LFT hopeful that supreme court will overturn vouchers

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(New Orleans - March 19) For more than an hour on Tuesday, attorneys for the Louisiana Federation of Teachers and others explained to the State Supreme Court why a district judge ruled one of Gov. Bobby Jindal’s assaults on public education unconstitutional.

A ruling by the seven justices will climax a court drama that began last June 7, when the LFT filed suit to overturn Act 2 of 2012. That is the Jindal plan that, among other things, radically expanded vouchers for private and religious schools and paid for them using public education’s Minimum Foundation Program.

The Federation was soon joined in the suit by the Louisiana School Boards Association, the Louisiana Association of Educators and more than 40 local school systems. In November, Act 2 was ruled unconstitutional by Baton Rouge Judge Tim Kelley.

Judge Kelly cited a constitutional provision reserving MFP funds for public elementary and secondary schools and school districts in his ruling.

Federation President Steve Monaghan said he is optimistic that public education will prevail and the constitution will be vindicated when the Supreme Court rules.

“We remain confident that our position will prevail,” he said. “We hope that we can quickly resolve this issue and then get to work in collaboration with the legislature and the administration on true education reforms that will create excellent schools for all of the children of our state.”

Attorneys on the LFT side made three arguments against the Jindal agenda. One of those, that the MFP cannot be used for tuition at non-public schools, was the basis for Judge Kelley’s ruling.

Judge Kelley denied two other claims against Act 2, and those were brought back to the Supreme Court in cross appeals.

LFT General Counsel Larry Samuel argued that Judge Kelley was wrong to dismiss allegations that Act 2 violated a constitutional prohibition against including more than one object in a proposed law.

Act 2, Samuel said, amended nine laws, enacted two more and repealed 28 laws. Many of those had no relationship to each other or to the apparent purpose of the act, which was to provide “choice” in education. Among those are the removal of certification requirements for teachers in charter schools, a section transferring unsuccessful schools to the state Recovery School District and a section prohibiting persons with felony convictions from operating charter schools.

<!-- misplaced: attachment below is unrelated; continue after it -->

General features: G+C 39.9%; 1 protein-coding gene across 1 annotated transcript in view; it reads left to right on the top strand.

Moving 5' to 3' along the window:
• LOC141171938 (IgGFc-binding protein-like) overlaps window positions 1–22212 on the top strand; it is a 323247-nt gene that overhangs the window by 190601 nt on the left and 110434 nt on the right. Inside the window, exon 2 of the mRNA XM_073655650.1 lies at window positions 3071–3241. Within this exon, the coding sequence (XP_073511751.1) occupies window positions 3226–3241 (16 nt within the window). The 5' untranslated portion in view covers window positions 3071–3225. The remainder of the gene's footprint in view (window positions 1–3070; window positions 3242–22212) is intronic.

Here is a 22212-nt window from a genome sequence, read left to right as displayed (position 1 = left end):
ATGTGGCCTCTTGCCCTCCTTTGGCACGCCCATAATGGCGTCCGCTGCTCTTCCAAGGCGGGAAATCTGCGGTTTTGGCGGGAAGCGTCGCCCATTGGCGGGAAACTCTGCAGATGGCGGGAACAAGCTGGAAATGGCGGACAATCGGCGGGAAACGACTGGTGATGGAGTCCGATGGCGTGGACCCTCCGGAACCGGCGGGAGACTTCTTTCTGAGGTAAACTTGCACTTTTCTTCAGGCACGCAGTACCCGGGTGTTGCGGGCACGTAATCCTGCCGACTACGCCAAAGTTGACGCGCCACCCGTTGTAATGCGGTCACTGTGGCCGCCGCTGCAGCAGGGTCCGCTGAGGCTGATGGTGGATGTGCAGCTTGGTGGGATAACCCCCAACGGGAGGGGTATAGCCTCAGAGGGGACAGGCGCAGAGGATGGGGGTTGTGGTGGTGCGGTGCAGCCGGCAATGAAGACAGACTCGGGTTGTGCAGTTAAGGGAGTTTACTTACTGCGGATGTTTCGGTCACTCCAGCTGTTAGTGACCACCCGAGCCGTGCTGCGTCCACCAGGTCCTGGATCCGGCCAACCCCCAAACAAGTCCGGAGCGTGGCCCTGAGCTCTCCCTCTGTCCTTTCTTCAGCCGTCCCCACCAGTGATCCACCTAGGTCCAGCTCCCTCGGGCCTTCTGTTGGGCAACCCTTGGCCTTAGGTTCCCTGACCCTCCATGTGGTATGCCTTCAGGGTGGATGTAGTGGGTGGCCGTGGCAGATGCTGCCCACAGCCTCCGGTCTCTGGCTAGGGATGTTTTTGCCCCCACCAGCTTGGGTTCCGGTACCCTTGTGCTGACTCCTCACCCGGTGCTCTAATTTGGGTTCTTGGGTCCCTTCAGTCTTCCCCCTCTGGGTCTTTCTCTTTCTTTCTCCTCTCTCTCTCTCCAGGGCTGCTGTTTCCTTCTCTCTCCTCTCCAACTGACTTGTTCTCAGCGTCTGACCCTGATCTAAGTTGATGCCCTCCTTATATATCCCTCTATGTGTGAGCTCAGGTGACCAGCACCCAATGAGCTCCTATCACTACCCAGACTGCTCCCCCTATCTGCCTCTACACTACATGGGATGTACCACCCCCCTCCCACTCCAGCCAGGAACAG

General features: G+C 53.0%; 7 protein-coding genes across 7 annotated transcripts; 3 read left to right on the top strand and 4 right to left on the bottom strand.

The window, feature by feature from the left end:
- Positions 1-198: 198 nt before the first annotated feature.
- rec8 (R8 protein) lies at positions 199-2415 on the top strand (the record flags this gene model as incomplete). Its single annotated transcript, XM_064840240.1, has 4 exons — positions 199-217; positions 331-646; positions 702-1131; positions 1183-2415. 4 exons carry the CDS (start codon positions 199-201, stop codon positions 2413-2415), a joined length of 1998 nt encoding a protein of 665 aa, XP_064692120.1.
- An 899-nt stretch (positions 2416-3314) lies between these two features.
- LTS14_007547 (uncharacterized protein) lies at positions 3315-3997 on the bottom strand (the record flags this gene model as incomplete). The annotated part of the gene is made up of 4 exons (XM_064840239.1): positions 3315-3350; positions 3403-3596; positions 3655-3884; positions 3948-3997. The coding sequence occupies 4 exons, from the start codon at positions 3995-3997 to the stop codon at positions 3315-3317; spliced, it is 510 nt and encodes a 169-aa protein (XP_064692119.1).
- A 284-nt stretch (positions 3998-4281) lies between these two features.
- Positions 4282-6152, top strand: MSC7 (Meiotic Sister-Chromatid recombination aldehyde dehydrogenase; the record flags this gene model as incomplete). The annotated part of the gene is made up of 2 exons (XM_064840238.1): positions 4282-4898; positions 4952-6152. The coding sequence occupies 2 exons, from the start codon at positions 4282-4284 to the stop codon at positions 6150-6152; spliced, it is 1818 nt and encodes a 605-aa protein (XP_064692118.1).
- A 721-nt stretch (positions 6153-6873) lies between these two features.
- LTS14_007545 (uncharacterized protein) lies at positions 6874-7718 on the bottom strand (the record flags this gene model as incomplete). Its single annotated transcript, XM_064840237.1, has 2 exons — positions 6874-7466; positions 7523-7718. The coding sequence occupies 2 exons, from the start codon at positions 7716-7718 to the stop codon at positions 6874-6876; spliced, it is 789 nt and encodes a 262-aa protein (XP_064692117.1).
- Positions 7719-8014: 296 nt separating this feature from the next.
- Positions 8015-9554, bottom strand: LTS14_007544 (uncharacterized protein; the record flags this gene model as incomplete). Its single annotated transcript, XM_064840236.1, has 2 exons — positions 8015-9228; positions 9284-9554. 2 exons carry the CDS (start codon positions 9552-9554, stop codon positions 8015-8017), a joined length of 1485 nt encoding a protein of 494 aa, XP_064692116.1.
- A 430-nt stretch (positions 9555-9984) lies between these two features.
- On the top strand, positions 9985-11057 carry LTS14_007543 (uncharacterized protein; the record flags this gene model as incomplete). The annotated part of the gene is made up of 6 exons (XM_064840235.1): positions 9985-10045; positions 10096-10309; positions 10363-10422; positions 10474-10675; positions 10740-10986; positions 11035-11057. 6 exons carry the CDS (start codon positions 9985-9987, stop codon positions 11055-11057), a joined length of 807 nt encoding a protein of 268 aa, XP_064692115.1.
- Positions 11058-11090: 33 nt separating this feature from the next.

“That creates a hodgepodge that violates the single object rule,” Samuel said.

That argument persuaded a district judge in a separate case, filed by LFT against Jindal’s Act 1 of 2012, to declare that act unconstitutional.

In response, Jindal attorney Jimmy Faircloth argued that the lawmaking process is more complicated than it used to be, making it inevitable that multiple objects will appear in a bill. It was an argument that failed to impress when he made it in the Act 1 lawsuit.

Attorney Brian Blackwell argued that Judge Kelley erred in tossing out a claim that the resolution that approved funding for the MFP last year, SCR 99, was not passed appropriately by the legislature.

SCR 99 was not introduced in the appropriate time frame and did not receive a two-thirds vote of the legislature, which should have been required, Blackwell said.

Most of the time allotted to the case was dedicated to the argument that the MFP is constitutionally reserved for public elementary and secondary schools. Attorney Bob Hammonds spent the bulk of the plaintiff’s time before the court explaining the way Jindal’s plan violates Article VIII, Section 13(b) of the Constitution, which states that the MFP formula “shall be used to determine the cost of a minimum foundation program of education in all public elementary and secondary schools as well as to equitably allocate the funds to parish and city school systems.”

Hammonds also described what he termed a “shell game” in Act 2 that diverts funds approved by voters in local school districts to private, religious and charter schools, even though those expenditures were not on the ballot.

Faircloth said that the governor interprets the constitution to mean that the Board of Elementary and Secondary Education has the constitutional authority to direct MFP funds to whatever school will provide a good education for children. He also said he believes that the legislature gave BESE the authority to fund vouchers through the MFP.